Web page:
Before you read this, these are some observations I have made of the Bible and evangelicals. If you end up being offended, thoughtfully pray about it, lament to me, and handle your business like an adult.
The first five books of the Bible highlight the foundation of Israel. In the two books focused on the Law (Leviticus and Deuteronomy) God gives clear instruction about practices to keep Israel both morally and ceremonially pure. He also gives instruction on how Israel is meant to be radically different from other nations. No child sacrifices. No pagan sex worship. No oppression of people, especially women, children, and foreigners. In fact God tells Israel since you were oppressed (in Egypt) care for women and children and foreigners as a testimony of how God cares for them. This is a repeated instruction in both the Old Testament and New Testament.
When God gives Israel the Law, He tells them practices to serve those who have little.
“When you reap the harvest of your land, do not reap to the very edges of your field or gather the gleanings of your harvest. Do no go over your vineyard a second time or pick up the grapes that have fallen. Leave them for the poor and the alien. I am the Lord your God.”
In this repeated instruction, Christians learn how to care for the disenfranchised in a manner that does not rob them of their imago dei dignity. This is what matters most to me: poverty and immigrants. I care about those in need not having the resources to succeed and being placed in systems (created by people) where it only helps the symptoms.
I wrote this first portion (the part above this one) about two weeks ago post election. I didn’t vote for Trump. So, I was not enthused about his victory. Greater than my lack of support for President-elect Trump was my growing anger at the evangelical voting population. I didn’t get it. I didn’t understand how they could support someone so vile. Someone who just screams anti-Christ values in the manner he speaks of humans. I mean even the Old Testament speaks of Gentile leaders who ruled over Israel with greater levels of compassion (Cyrus and Artaxerxes in Ezra).
What I have come to understand in the past two weeks is this: what matters to me as a Christian is not the same thing that matters to other Christians. And that’s okay(ish). Some Christians don’t care about poverty and immigrants. However, I don’t care about being pro-life and America’s relationship with Israel as much as I probably should. (Personally, I am pro-contraceptives. Free condoms and birth control and Plan B for everybody)! I just don’t have the capacity to care about all the things I need to care about.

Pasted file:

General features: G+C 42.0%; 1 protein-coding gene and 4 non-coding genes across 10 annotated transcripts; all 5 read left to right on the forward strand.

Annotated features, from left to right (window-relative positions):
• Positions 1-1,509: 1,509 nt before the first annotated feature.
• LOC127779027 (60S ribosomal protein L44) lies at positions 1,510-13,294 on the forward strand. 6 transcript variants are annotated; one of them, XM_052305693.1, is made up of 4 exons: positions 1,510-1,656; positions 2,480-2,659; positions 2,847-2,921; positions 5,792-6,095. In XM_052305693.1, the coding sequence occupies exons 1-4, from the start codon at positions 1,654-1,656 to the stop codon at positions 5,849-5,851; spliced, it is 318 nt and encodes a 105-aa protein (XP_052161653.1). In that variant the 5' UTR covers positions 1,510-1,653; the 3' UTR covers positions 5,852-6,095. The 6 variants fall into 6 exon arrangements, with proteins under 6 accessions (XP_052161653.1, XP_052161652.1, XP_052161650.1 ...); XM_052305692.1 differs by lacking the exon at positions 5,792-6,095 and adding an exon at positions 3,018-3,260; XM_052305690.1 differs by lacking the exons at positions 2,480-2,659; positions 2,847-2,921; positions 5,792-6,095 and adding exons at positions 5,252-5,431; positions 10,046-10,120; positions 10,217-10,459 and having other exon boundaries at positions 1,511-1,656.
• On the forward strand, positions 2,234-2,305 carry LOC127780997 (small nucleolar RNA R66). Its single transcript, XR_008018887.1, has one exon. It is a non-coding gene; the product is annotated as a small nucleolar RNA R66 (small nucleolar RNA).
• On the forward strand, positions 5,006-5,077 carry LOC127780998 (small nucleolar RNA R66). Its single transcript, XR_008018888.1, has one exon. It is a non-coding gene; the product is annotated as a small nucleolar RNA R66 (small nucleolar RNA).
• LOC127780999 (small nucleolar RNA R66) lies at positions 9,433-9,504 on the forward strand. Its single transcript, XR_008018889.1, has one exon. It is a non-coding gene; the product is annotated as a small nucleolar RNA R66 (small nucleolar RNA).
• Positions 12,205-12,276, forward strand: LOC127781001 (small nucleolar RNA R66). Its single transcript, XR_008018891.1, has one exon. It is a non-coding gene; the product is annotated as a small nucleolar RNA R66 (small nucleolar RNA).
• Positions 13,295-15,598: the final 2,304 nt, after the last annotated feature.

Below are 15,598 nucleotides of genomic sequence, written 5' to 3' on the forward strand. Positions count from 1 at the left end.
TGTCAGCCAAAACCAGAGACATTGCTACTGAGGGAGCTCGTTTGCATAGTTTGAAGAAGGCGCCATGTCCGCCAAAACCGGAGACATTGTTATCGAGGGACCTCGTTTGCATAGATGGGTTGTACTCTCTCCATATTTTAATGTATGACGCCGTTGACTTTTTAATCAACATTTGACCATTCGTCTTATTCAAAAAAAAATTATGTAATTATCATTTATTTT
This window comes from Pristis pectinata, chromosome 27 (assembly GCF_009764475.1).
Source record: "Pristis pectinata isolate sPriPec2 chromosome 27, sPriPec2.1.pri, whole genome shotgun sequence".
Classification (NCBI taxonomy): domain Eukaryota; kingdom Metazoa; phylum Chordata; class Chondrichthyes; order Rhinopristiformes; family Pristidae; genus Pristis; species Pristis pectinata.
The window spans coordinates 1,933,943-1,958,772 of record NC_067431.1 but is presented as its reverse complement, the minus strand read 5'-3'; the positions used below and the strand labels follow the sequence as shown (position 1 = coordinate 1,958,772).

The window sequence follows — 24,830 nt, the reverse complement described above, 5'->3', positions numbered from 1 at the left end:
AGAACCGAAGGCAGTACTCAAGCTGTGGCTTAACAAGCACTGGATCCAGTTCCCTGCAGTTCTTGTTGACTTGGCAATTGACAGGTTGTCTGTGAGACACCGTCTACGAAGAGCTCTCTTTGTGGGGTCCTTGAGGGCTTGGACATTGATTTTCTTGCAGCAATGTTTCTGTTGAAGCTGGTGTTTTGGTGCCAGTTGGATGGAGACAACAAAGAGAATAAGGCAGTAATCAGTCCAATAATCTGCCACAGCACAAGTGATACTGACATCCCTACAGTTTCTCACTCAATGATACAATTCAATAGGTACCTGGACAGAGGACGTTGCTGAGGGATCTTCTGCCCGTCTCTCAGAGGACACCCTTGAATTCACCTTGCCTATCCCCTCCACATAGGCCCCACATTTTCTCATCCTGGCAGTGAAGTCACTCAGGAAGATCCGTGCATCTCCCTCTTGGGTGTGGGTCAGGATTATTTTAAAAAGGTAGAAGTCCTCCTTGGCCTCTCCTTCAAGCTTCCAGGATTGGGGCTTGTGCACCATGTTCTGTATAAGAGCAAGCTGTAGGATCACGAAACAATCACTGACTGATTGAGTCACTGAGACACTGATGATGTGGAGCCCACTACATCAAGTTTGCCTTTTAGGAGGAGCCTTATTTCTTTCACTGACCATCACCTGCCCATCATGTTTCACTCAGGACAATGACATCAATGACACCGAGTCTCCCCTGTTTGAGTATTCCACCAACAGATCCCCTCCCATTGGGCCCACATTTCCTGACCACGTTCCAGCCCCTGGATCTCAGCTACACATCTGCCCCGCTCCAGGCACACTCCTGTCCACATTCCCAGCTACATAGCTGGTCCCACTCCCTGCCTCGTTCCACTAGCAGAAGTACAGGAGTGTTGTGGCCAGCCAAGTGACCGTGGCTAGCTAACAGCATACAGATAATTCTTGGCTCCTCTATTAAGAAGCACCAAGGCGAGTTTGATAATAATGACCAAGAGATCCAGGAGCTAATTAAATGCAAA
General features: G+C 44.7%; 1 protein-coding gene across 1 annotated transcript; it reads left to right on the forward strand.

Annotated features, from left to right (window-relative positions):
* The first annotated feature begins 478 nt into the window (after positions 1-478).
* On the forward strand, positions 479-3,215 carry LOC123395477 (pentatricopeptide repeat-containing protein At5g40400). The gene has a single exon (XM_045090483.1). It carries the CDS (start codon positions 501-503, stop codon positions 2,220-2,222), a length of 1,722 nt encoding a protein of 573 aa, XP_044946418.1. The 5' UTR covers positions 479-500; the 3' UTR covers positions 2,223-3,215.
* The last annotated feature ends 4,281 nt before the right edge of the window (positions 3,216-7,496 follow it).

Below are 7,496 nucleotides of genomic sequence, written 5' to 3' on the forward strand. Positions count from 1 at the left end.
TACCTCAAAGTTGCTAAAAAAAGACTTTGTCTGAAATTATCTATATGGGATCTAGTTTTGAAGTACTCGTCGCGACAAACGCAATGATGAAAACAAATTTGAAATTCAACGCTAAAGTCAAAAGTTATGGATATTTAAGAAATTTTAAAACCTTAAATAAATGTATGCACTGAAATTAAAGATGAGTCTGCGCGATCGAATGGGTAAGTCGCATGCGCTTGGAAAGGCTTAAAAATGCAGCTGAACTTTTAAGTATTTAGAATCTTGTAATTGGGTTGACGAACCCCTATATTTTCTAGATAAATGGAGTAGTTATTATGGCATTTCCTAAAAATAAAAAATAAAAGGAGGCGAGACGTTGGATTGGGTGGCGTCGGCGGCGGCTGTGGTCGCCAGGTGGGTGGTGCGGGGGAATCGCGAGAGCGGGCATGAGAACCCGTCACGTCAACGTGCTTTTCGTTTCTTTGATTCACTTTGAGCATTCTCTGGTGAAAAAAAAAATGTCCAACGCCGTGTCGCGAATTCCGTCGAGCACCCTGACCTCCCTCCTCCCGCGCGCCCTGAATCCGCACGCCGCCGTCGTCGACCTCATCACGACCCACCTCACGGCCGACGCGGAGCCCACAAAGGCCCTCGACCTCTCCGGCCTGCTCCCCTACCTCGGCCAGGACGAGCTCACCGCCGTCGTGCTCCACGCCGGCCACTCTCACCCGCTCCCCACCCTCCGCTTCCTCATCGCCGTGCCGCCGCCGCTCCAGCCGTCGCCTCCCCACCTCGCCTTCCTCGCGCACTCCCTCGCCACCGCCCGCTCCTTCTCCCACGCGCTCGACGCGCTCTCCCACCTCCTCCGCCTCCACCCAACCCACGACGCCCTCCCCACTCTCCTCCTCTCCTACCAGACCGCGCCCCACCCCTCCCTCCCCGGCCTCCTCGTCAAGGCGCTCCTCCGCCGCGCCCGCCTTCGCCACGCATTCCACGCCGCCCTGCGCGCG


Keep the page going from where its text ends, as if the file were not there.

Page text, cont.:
I guess what frustrates me ultimately, is not knowing, what should we value the most? Because, the poor matter a lot to the Lord, as do immigrants. However, God was not pleased with the slaughtering of children in Canaan, which led to their demise. What would God’s stance on education be and gun laws?
I dunno? I dunno? I don’t think I am bringing any new content about this stuff to the table. If anything, I believe this election just points to a problem with the Church. We rely too heavily on the government to do what we have been asked to do. Would it be great to have a government that sided with us on everything: totally! However, if we choose to impose our values as believers from a place of dominance and control, then we completely lose sight of the Biblical story of humility, sacrifice, and people’s right to choose. God’s raising of Israel and Abraham was to show all the nations that there was a better way. A way where we take care of those who suffer and not oppress them. A way where we care about children and immigrants and the impoverished.
The church is called to nationalism, but the nation we represent is a kingdom. Our King is Christ; we are simply ambassadors charged with the task of living by kingdom principles in a broken world.
I end with this small note to Christians:
My Brothers and Sisters,
We failed. We all have opinions and beliefs about what matters most. However, we should be mindful about the lengths of support we offer a candidate. Pastors it is not your place to endorse candidates to your congregation, either passively or aggressively. Teach them how to be attuned to the voice of the Holy Spirit. Believers, it is not own place to hungrily pursue positions of authority over all people. Choose humility; it’s always the best option. Finally, it is not a sign of disrespect to support a policy and question the man or woman behind it. It is wisdom and discernment. I will do my best to respect President-elect Trump. However, my potential, future support of any of his potential, future policies don’t indicate my support of him. Neither my faith as a Christian nor my nationalism as an American will allow it. My prayers go first to the church and then the nation as we enter into this season.